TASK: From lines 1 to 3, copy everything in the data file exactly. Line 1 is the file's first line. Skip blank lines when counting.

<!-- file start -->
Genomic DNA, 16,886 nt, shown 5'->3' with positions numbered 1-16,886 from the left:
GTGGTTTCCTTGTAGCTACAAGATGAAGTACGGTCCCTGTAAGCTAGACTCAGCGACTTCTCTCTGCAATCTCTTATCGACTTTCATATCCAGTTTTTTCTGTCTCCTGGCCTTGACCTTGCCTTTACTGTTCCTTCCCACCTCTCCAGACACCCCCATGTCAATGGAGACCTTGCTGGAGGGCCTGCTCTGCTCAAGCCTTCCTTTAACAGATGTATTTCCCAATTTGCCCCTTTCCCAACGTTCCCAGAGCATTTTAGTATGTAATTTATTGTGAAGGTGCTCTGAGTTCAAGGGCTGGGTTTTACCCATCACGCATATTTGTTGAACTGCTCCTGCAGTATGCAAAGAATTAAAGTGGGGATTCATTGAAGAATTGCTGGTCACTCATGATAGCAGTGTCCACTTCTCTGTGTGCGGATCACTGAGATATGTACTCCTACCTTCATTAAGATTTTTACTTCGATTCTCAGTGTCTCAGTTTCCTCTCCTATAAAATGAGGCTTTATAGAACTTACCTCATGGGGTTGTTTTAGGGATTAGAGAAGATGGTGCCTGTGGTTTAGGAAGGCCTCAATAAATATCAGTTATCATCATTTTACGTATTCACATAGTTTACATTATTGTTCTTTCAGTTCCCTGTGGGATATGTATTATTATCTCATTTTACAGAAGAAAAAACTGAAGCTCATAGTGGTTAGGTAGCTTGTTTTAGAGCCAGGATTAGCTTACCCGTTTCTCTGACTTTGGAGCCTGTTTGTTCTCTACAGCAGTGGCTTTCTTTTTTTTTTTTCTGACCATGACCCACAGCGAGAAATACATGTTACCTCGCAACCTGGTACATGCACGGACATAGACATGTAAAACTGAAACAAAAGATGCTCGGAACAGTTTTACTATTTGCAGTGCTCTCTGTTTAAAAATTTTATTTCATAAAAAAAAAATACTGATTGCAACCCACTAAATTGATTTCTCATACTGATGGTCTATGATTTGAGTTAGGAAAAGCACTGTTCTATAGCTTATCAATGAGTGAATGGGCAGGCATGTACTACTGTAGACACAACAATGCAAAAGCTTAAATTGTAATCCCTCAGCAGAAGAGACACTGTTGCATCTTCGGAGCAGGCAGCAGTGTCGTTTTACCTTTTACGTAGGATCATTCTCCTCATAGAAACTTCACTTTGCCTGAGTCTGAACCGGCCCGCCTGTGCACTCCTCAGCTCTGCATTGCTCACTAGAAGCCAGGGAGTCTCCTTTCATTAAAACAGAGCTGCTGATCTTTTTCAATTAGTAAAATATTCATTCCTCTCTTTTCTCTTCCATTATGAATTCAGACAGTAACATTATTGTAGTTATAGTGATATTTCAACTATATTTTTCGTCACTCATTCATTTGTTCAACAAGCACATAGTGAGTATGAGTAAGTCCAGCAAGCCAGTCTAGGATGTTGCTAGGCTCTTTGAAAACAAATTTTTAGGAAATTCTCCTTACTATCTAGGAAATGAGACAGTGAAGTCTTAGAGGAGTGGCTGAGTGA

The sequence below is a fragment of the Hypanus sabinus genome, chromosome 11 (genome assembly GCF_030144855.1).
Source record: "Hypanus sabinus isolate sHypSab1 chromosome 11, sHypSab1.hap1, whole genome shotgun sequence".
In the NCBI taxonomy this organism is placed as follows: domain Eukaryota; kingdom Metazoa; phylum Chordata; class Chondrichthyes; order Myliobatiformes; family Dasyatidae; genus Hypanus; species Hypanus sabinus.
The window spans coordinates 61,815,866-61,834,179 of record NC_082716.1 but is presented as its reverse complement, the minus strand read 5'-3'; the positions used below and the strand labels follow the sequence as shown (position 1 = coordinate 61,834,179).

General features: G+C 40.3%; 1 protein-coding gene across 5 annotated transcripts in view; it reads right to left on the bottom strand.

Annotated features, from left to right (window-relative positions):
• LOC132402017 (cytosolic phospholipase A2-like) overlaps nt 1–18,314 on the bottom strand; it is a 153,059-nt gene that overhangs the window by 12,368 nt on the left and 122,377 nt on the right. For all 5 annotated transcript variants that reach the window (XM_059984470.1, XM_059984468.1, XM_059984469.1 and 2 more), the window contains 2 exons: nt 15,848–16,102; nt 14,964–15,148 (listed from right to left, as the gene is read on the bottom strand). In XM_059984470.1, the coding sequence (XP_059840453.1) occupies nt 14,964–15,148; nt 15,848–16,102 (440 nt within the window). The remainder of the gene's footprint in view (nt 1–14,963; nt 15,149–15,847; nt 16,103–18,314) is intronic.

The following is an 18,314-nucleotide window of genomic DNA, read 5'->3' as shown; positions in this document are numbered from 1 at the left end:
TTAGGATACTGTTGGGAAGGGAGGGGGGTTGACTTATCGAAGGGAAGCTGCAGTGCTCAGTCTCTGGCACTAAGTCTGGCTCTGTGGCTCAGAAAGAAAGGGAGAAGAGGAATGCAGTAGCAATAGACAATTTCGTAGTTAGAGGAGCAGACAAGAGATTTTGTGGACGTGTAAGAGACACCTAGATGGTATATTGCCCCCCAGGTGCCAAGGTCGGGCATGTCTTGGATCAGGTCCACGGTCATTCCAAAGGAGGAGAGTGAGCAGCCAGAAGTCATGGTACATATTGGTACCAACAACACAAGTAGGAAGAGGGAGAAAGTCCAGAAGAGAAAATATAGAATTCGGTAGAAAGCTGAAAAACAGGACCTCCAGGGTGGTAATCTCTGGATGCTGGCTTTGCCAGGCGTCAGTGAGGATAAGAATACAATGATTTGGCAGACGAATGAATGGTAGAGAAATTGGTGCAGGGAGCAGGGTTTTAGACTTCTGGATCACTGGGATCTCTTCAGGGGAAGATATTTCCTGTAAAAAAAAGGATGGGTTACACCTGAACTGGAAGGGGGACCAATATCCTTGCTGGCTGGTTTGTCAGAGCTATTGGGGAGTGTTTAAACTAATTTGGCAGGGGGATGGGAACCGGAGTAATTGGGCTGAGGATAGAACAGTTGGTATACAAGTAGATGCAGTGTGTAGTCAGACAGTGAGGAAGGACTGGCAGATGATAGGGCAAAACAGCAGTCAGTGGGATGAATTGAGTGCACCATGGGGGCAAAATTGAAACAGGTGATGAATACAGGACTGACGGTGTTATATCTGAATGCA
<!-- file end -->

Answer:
Genomic DNA, 16,886 nt, shown 5'->3' with positions numbered 1-16,886 from the left:
GTGGTTTCCTTGTAGCTACAAGATGAAGTACGGTCCCTGTAAGCTAGACTCAGCGACTTCTCTCTGCAATCTCTTATCGACTTTCATATCCAGTTTTTTCTGTCTCCTGGCCTTGACCTTGCCTTTACTGTTCCTTCCCACCTCTCCAGACACCCCCATGTCAATGGAGACCTTGCTGGAGGGCCTGCTCTGCTCAAGCCTTCCTTTAACAGATGTATTTCCCAATTTGCCCCTTTCCCAACGTTCCCAGAGCATTTTAGTATGTAATTTATTGTGAAGGTGCTCTGAGTTCAAGGGCTGGGTTTTACCCATCACGCATATTTGTTGAACTGCTCCTGCAGTATGCAAAGAATTAAAGTGGGGATTCATTGAAGAATTGCTGGTCACTCATGATAGCAGTGTCCACTTCTCTGTGTGCGGATCACTGAGATATGTACTCCTACCTTCATTAAGATTTTTACTTCGATTCTCAGTGTCTCAGTTTCCTCTCCTATAAAATGAGGCTTTATAGAACTTACCTCATGGGGTTGTTTTAGGGATTAGAGAAGATGGTGCCTGTGGTTTAGGAAGGCCTCAATAAATATCAGTTATCATCATTTTACGTATTCACATAGTTTACATTATTGTTCTTTCAGTTCCCTGTGGGATATGTATTATTATCTCATTTTACAGAAGAAAAAACTGAAGCTCATAGTGGTTAGGTAGCTTGTTTTAGAGCCAGGATTAGCTTACCCGTTTCTCTGACTTTGGAGCCTGTTTGTTCTCTACAGCAGTGGCTTTCTTTTTTTTTTTTCTGACCATGACCCACAGCGAGAAATACATGTTACCTCGCAACCTGGTACATGCACGGACATAGACATGTAAAACTGAAACAAAAGATGCTCGGAACAGTTTTACTATTTGCAGTGCTCTCTGTTTAAAAATTTTATTTCATAAAAAAAAAATACTGATTGCAACCCACTAAATTGATTTCTCATACTGATGGTCTATGATTTGAGTTAGGAAAAGCACTGTTCTATAGCTTATCAATGAGTGAATGGGCAGGCATGTACTACTGTAGACACAACAATGCAAAAGCTTAAATTGTAATCCCTCAGCAGAAGAGACACTGTTGCATCTTCGGAGCAGGCAGCAGTGTCGTTTTACCTTTTACGTAGGATCATTCTCCTCATAGAAACTTCACTTTGCCTGAGTCTGAACCGGCCCGCCTGTGCACTCCTCAGCTCTGCATTGCTCACTAGAAGCCAGGGAGTCTCCTTTCATTAAAACAGAGCTGCTGATCTTTTTCAATTAGTAAAATATTCATTCCTCTCTTTTCTCTTCCATTATGAATTCAGACAGTAACATTATTGTAGTTATAGTGATATTTCAACTATATTTTTCGTCACTCATTCATTTGTTCAACAAGCACATAGTGAGTATGAGTAAGTCCAGCAAGCCAGTCTAGGATGTTGCTAGGCTCTTTGAAAACAAATTTTTAGGAAATTCTCCTTACTATCTAGGAAATGAGACAGTGAAGTCTTAGAGGAGTGGCTGAGTGA

The sequence below is a fragment of the Hypanus sabinus genome, chromosome 11 (genome assembly GCF_030144855.1).